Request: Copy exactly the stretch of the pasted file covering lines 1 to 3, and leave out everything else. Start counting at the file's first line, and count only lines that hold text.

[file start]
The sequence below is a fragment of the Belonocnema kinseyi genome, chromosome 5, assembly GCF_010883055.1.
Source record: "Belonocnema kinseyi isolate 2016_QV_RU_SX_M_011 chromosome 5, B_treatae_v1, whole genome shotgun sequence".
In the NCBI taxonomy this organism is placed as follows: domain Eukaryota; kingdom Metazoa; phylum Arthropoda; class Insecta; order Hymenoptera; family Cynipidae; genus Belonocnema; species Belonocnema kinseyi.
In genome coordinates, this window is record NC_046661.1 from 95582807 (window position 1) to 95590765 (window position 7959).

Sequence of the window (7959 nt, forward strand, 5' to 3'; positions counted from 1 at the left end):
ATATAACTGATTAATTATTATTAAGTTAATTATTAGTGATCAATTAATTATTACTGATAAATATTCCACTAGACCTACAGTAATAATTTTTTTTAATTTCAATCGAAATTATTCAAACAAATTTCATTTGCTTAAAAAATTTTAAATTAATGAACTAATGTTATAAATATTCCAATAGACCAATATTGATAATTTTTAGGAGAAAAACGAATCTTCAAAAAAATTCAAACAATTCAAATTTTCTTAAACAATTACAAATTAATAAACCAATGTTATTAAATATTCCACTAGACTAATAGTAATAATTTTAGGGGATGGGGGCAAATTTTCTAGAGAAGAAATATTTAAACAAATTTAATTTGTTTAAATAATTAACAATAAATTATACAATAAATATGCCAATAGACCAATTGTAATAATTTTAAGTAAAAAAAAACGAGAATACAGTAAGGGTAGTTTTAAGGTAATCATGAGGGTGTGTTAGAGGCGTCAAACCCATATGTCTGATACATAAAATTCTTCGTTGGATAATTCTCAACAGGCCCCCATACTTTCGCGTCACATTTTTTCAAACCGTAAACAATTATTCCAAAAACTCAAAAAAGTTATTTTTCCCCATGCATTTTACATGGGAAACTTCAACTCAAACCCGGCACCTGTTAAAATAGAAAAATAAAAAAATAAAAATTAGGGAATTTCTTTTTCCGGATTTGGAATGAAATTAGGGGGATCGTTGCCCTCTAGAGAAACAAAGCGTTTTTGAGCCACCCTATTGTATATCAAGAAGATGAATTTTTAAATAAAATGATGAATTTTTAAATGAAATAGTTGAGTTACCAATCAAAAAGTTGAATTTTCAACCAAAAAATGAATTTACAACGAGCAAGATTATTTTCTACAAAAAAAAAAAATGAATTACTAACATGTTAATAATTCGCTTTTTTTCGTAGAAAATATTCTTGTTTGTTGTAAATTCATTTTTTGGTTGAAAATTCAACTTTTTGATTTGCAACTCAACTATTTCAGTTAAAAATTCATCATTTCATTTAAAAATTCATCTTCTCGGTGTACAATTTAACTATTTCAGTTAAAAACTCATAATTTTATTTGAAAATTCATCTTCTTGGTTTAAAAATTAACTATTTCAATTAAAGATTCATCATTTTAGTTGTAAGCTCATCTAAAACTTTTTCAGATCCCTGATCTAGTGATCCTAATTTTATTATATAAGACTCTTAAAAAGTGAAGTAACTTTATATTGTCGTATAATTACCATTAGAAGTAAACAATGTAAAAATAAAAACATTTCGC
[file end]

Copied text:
The sequence below is a fragment of the Belonocnema kinseyi genome, chromosome 5, assembly GCF_010883055.1.
Source record: "Belonocnema kinseyi isolate 2016_QV_RU_SX_M_011 chromosome 5, B_treatae_v1, whole genome shotgun sequence".
In the NCBI taxonomy this organism is placed as follows: domain Eukaryota; kingdom Metazoa; phylum Arthropoda; class Insecta; order Hymenoptera; family Cynipidae; genus Belonocnema; species Belonocnema kinseyi.